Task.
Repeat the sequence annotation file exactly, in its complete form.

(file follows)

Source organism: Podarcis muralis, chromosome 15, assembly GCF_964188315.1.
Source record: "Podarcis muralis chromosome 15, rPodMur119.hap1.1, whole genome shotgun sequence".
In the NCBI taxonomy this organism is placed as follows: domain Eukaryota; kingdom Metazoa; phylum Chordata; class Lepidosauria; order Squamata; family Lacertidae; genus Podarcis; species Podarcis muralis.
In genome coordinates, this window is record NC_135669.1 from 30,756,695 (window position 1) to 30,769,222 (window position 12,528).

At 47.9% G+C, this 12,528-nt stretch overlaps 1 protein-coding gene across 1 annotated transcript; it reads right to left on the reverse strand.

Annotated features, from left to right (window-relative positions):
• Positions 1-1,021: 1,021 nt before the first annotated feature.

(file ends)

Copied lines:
Source organism: Podarcis muralis, chromosome 15, assembly GCF_964188315.1.
Source record: "Podarcis muralis chromosome 15, rPodMur119.hap1.1, whole genome shotgun sequence".
In the NCBI taxonomy this organism is placed as follows: domain Eukaryota; kingdom Metazoa; phylum Chordata; class Lepidosauria; order Squamata; family Lacertidae; genus Podarcis; species Podarcis muralis.
In genome coordinates, this window is record NC_135669.1 from 30,756,695 (window position 1) to 30,769,222 (window position 12,528).

At 47.9% G+C, this 12,528-nt stretch overlaps 1 protein-coding gene across 1 annotated transcript; it reads right to left on the reverse strand.

Annotated features, from left to right (window-relative positions):
• Positions 1-1,021: 1,021 nt before the first annotated feature.